WWFSI Collaborate with Rural Communities in Marine Conservation

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THE Worldwide Fund for Nature Solomon Islands in partnership with Australian Government are collaborating with 18 communities to focus on marine resources, a crucial source of livelihood and income in the Solomon Islands.

Worldwide Fund for Nature Solomon Islands (WWFSI) program manager Conservation Henry Kaniki said they have established strong collaboration with the respective rural communities in the provinces of Western and Isabel in marine conservation projects.

“We call it project-based fisheries management. I understand at the national level the Ministry of Fisheries and Marine Resources (MFR) we call resource management,’’ Henry Kaniki told Solwata Blo Iumi in an exclusive interview. “So just like other NGO’s that work with communities managing certain resources from the sea, we are also trying to promote the livelihood of the communities. One good example I liked to put across is sea grapes. For communities that we work with, they only manage raw sea grapes and sell them at the market to meet their needs. Where we, the project, come in, which is supported by the Australian government, we are trying to come in in the process of adding value to sea grapes.”

He said the WWFSI invited one of the consultants from Indonesia to come and train locals on how to add value to sea grapes, where they produced sampoo, soap, noodle, and other kinds of products in December last year.

According to Kaniki, the WWFSI will organize a training with communities in Gizo next month (June) to produce products and find out how the products can go into the local market as a way of promoting local marine resources.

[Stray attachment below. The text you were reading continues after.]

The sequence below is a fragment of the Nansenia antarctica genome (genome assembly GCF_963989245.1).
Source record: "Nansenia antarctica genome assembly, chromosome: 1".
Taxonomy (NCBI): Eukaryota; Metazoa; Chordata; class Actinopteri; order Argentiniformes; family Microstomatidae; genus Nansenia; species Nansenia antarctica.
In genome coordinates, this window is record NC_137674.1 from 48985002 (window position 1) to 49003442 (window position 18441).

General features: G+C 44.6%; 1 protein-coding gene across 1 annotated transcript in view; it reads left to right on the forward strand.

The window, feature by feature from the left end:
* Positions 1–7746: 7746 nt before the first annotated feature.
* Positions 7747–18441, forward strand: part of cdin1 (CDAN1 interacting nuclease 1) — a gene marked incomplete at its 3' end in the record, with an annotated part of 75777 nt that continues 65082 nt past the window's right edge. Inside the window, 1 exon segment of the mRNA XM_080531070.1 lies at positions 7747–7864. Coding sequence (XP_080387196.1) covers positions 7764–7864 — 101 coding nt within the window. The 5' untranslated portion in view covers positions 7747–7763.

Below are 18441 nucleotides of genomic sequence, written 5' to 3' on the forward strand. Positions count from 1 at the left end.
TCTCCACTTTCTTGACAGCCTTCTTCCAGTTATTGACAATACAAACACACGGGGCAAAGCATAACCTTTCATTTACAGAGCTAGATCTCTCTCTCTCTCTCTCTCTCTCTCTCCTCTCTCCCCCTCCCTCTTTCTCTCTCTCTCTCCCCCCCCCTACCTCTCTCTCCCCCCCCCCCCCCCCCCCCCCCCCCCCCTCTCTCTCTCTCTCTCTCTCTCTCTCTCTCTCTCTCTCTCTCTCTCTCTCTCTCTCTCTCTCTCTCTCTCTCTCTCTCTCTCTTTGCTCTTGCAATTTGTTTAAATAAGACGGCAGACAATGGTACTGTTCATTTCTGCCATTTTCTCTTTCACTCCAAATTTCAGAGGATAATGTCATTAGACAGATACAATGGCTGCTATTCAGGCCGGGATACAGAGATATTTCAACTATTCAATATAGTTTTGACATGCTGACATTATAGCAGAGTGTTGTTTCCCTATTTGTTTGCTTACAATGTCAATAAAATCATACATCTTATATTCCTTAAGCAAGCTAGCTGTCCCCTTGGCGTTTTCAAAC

“So currently, we have been working with communities, especially in the western province, for the past 28 years, and slowly we are coming up to Isabel province. Most of the communities located in remote areas, such as Gizo or Munda, collect their income from the sea. With this increased population, overharvesting, and high demand, resources started to decline, so it became a challenge for them.

“Sometimes they have to spend more hours going fishing or going far in order to provide food for the children or even sell the product to meet their needs. The other issue is climate change. Because four of the communities we are working with in the western province are in terms of sea grape management, one of their issues is climate change,’’ Kaniki said.

He noted that due to the impact of climate change, it would start to affect the growth of the sea grapes.

“One of the solutions we see is to work with communities to actually manage those resources. One good example is the nature-based solution project that we are working on, supported by the Australian Government.

“We look at sea grapes, especially for those who reside around Gizo Island as well as at Boeboe on Ghohogo Island, where sea grapes are one of their sources of income. If women sell a single container of sea grapes, they can earn an amount of $1000-00 just for a couple of days. So, it is one of the main sources of income.

“So that is where management comes in. We look at mangrove management systems and seagrass ecosystems to help communities manage them so that those ecosystems stay healthy and provide good habitat for sea grapes.

“Not only that, but it also comes with management measures they have to put in place. Otherwise, if there are no management measures, it will affect production and supply. So, management for how to harvest those resources and management of those ecosystems,’’ he said.

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